You should be able to visit any state university library and access the databases while you are in the physical library. Access will be free, but you will have to pay for printing. Even if you are able to pay for borrowing privileges from a local private university, you will not be permitted to access any of the library's databases remotely-that privilege is reserved for current students and faculty of the university. Database license agreements do not permit access to these databases for those that are not faculty or students. Alums of a university are not included in the licensing model. Most large universities now have institutional repositories-online databases where faculty publications are maintained. If you are in the physical library, you will be able to access this.
You said that you were looking for science articles, but did not give the specific discipline. If you are researching the medical or related fields, you can access the databases from the National Library of Medicine (www.nlm.gov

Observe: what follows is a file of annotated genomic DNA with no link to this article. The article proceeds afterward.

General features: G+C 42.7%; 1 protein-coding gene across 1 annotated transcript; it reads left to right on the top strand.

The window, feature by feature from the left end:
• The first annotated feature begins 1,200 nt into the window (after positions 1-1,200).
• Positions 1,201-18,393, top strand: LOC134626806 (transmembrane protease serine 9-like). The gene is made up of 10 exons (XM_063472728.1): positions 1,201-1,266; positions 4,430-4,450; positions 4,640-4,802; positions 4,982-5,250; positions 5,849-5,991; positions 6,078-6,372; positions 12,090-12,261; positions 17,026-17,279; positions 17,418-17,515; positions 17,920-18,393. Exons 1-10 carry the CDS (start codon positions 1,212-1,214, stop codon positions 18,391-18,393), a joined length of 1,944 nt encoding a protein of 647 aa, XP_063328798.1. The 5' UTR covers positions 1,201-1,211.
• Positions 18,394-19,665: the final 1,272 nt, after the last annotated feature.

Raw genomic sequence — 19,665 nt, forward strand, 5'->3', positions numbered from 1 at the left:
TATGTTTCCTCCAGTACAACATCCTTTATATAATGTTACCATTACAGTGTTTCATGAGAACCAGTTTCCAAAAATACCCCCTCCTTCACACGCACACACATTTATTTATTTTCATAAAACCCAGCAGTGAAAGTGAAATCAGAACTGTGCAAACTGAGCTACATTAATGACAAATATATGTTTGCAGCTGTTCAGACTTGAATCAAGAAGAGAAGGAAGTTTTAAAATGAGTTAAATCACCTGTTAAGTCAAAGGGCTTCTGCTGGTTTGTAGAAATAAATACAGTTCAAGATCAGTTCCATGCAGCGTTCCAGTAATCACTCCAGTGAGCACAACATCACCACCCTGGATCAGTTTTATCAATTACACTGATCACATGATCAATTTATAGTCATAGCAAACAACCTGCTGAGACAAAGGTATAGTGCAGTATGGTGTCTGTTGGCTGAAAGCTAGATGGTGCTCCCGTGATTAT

) which not only had responsibility for PubMed and MedLine, but has some databases on chemistry, toxicology, etc.
Get in touch with your state library (not the local public library)-every state has one, located in the capital of your state. They may be able to provide with with specifics on what you are seeking. They probably will not have access to vendors like Science Direct, but they may be able to direct you (or obtain a copy of the article via interlibrary loan) at no or minimal cost.
Some professional associations will have conference proceedings and articles available through their websites. Many of these associations make all their content available to their members, but it is worth a try to check.
Yes, there are some things on Google Scholar-however, more it not on on Google Scholar than what is on Google Scholar.
Hope this helps!